Exam 1 Review
Popular in Nutritional Biochemistry
Popular in Biochemistry
This 5 page Study Guide was uploaded by Emily Notetaker on Tuesday February 9, 2016. The Study Guide belongs to BIOC263 at University of Vermont taught by Dr. Hondal in Winter 2016. Since its upload, it has received 36 views. For similar materials see Nutritional Biochemistry in Biochemistry at University of Vermont.
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Date Created: 02/09/16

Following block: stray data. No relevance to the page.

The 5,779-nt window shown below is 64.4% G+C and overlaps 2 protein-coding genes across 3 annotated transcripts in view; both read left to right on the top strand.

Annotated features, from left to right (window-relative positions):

NADH, FADH2 and NADPH are molecular batteries because they store electrons, which we obtain through food. The e are stored in NADH and FADH2 are used to make ATP in the ETC. The e stored in NADPH are used for biosynthesis (anabolism). As e fall down the “electron hill” in the ETC heat is given off which is then used for pumping protons across the inner membrane of the mitochondria. Proton in the inner membrane space of the mitochondria is referred to as molecular fuel. The fuel is then used to drive the synthesis of ATP by causing conformational change in the molecular motor that is ATP synthase. As the protons pass through this motor, the conformational change is actually a rotation, just like a motor that drives your car. The three macronutrients are proteins, fats and carbohydrates. Fats have the most energy because they have the most reduced form of carbon. Each carbon in fat is oxidized to CO2. As this occurs, e are given off that are stored in NADH used to make ATP later. Thus the more reduced carbon is, the more e are given off as that carbon atom is converted into CO2. More e equals more energy. A ketone is a carbon double bonded to an oxygen An aldehyde is a carbon double bonded to an oxygen with a hydrogen Thioester is a sulfur double bonded to an oxygen An ester is a carbon double bonded to an oxygen with an oxygen Shiff base or imine is a carbon double bonded to a nitrogen with a hydrogen The six macro minerals are calcium, magnesium, phosphorus, sulfur, sodium and potassium Magnesium is required for enzymes that utilize ATP because Mg2+ will bind negatively charged oxygen atoms of phosphate groups that are in ATP. The eight essential micro minerals are molybdenum, manganese, iodine, iron, cobalt, copper, zinc, fluoride and selenium Sodium intake below 2300 mg a day Potassium for adults should be around 47000 mg per day Calcium for adults around 1000 to 1200 mg per day Magnesium in women around 1930 mg per day and men 400 mg per day Phosphorus around 700 mg per day Sulfur doesn’t have a set recommendation Micro minerals are referred to as trace minerals, meaning they are present at low levels in the body or required in smaller amounts in the animals diet Cobalt can ONLY be utilized as part of vitamin b12. Six ways that biology uses to regulate an enzyme include, allostery, regulation by the use of a zymogen, regulation by using izosyme, compartmentation, gene transcription and reversible covalent modification. Allostery is the process by which biological macromolecules (usually proteins) transmit the effect of binding at one sit to another, often distal, functional site, allowing for regulation of activity. Ligand binds to a specific receptor site on a protein, changing its shape and altering the affinity for the ligand at a second site (e.g either a receptor or a binding site) the ability of an effector molecule (ligand) to change the conformation and activity of a protein. Zymogen is an inactive substance that is converted into an enzyme when activated by another enzyme. Also known as a proenzyme. Requires a biochemical change for it to become an active enzyme. Ex. pancreas secretes pepsinogen which is an inactive zyomogen that can change to pepsin. Isozyme is each of two or more enzymes with identical function but different structures. Reversible covalent modification is when the catalytic properties of enzymes can very effectively be altered by a covalent attachment of a modifying group, most commonly a phosphoryl group. In this case ATP servers as the phosphoyl donor catalyzed by a protein kinase. As humans we cannot use temperature as a way to speed up or slow down metabolic processes. This is due to the fact that we are homeotherms. This means we have a constant internal temperature of 98.6 F and we cannot change the temperature of our brains, livers or any other internal organ as a method for regulating enzyme activity. Hondalase is an enzyme that utilizes two substrates, A and B. The Km for substrate A is 10 uM and the Km for substrate B is 10 mM. Hondalase binds substrate A more tightly because the Km is the  of substrate required to fill half of the active sites of an enzyme. A lower Km means that it takes less amount of substrate to fill half the active sites. This means that the enzyme that has a higher affinity (tighter bonding) to a substrate with a LOWER Km. Magnesium is important for the brain, bone and heart. It helps maintain normal nerve and muscle function, supports a healthy immune system. It stabilizes DNA and RNA structures. In bone MgPO4 is a mineral that strengthens bone and Mg2+ stimulates osteoblasts to make bone. In the brain it is involved in neurotransmission. It influences how glutamate opens ion channels. In the heart it affects ion channels in the heart tissue by affecting electrical properties of myocardium. It also affects heart contractility by influencing Ca2+ channels. Mg2+ helps to prevent arrhythmia. It also has antiinflammatory and vasodilator effect on vasculature. Magnesium is used as a therapy for constipation (Milk of Magnesia) and preeclampsia. It also prevents cramps because it influences how Ca2+ initiates muscle contraction (MgSO4=Epsom salts) PUFA’s can act like a nuclear hormone because they can bind PPARs. This method is different from a hormone that binds a cell surface receptor (ex. insulin) because together the PUFA/PPAR act like a transcription factor which influences how much of the gene is transcribed to messenger RNA. Hormones (insulin) act differently because they bind cell surface receptors and transmit their signal through the action of second messengers (kinases and phosphatases) [FOR FATTY ACID METABOLISM] PPAR is a peroxisome proliferatoractivated receptor that alters expression of genes for fat and carbohydrate metabolism. PPARa works in the liver, heart and skeletal muscle and is activated by FA and eicosanoids. It turns on genes for uptake and oxidation of FA and for ketone body function (it signals the body to burn fat). It may be the master switch transcription factor specifically targeted by PUFAs to suppress genes controlling lipid synthesis and to induce genes that controls FA oxidation and thermogenesis Hydroxytyrosol and tyrosol (phenols found in olive oil) act as hydroperoxide radicals because these compounds are capable of donating H to quench radicals. They form a stable radical due to resonance. Hence they are good antioxidants. You know a compound is a stronger antioxidant when you can draw more resonance structures. The more stable the radical, the stronger it is as an antioxidant. An example of an ROS is hydrogen peroxide and superoxide. When a fatty acid is more stable to oxidation it will have fewer double bonds. The carbons next to the double bonds can be oxidized because a radical can abstract H from this carbon. This radical is more stable than other carbon radicals on the lipid due to resonance with the adjacent double bonds. Saturated fatty acids cannot be easily oxidized because if you abstract H from an alkane, you form a very unstable compound. So PUFAs can be oxidized while saturated fatty acids cannot. The food industry processes unsaturated fatty acids and makes them more chemically stable by hydrogenating them to eliminate their double bonds. A byproduct of this process is trans fatty acids. Trans fatty acids DO NOT increase circulating HDL (GOOD) levels, they increase LDL (BAD) levels. The food industry likes to use palm oil in its products because it contains no trans fat. It is low in omega3 FA hence it is more stable to oxidation. It is more solid at room temp than other oils and less expensive. Omega3 FA might lead to a decrease in cardiovascular disease because metabolism of omega3 FA leads to the production of antiinflammatory eicosanoids, which are paracrine hormones. CVD is thought to be an inflammatory process (which is found in omega6’s). An example of this is the oxidation of LDL to LDLox. LDLox is attracted to inflamed (damaged) areas of vasculature. Macrophages ingest the LDLox and become foam cells that lead to the formation of plaques. If a diet is low in omega3 fatty acids, then the inflammatory eicosanoids will dominate. These inflammatory eicosanoids control things like the production of thromboxanes, which promote blood clot formation. Oleic acid (omega9) is hypotensive, it helps in the process of reducing BP An eicosanoid is a paracrine hormone (act locally). They are both inflammatory and anti inflammatory. They are produced from the catabolism of omega6 and omega3 FA. They have 20 carbons each. Aspirin inhibits cyclooxygenase (Cox), Cox catalyzes the first step in the production of the inflammatory thromboxanes and prostaglandins Docosahexaneoic acid (DHA) is very important for neurological development. It is produced by A diet of 1:1 omega6 to omega3 is recommended because if you have too much had one or not enough of one you’ll produce too much inflammatory eicosanoids or too much anti inflammatory eicosanoids. Glycogen is linked by a14 linkages (going DOWN) and branched at position 6. Cellulose is unbranched and is linked by b14 linkages (going UP) The difference between cellulose and hemicellulose is that cellulose only contains glucose whereas hemicellulose contains other sugars as well The difference between soluble fiber and insoluble fiber is that soluble fiber is soluble in hot water whereas insoluble fiber isn’t Someone can be protected against CVD by eating a diet high in fiber even though they might consume a diet higher in fat than is recommended because fiber gives you a sense of satiety and by eating more you help contribute to weight loss. The fiber also absorbs FA so they are less able to be absorbed by your intestines. This can help rid of cholesterol and saturated fat that you consume in your diet by preventing it absorption. Fiber is good at absorbing water. It can help weight control because it increases fecal bulk, promotes healthy bowel movements and contributes to satiety. Unsaturated FA affects membrane fluidity because they contain a (SAME SIDE) double bond. This means they don’t pack well together. This lack of packing interactions means that individual lipid molecules are not strongly attached to each other. Lipids with cis double bonds will therefore have LOWER melting temperatures and this makes membranes more fluid. The three metabolites of cholesterol are vitamin D, steroid hormones and bile salts. Vitamin D is important because it helps absorb calcium and promote bone growth. Too little in children result in soft bones (rickets) and fragile, misshapen bones in adults (Osteomalacia). Steroids are important in growth and sexual development. Also important in adrenal gland function due to cortisol because it regulates carbohydrate metabolism and inflammation. Bile salts are highly effective detergents because they contain both polar and nonpolar regions. They are synthesized in the liver, and stored in the gall bladder then released into the small intestine. Bile salts are the major constituent of bile. Cholesterol makes a membrane more fluid because it has a unique shape. It prevents saturated fats from forming tight packing interactions and this makes the membrane more fluid. HMGCoA reductase is the first enzyme in the synthesis of cholesterol. It is inhibited by statins The function of pancreatic lipase is to digest TAG that are transported by chylomicrons in order to liberate the FA so they can either be used for beta oxidation, for making phospholipids or for making TAG for storage in the cell Functions of the following lipoproteins, chylomicrons, VLDL, HDL, LDL VLDL: endogenous fat transport HDL: reverse cholesterol transport LDL: cholesterol transport The oxidation of PUFAs in LDL leads to the formation of an arterial plaque because CVD is thought to be an inflammatory process. An example of this is the oxidation of LDL to LDLox. LDLox is attracted to inflamed (damaged) areas of the vasculature. Macrophages ingest the LDLox and become foam cells that lead to the formation of plaque.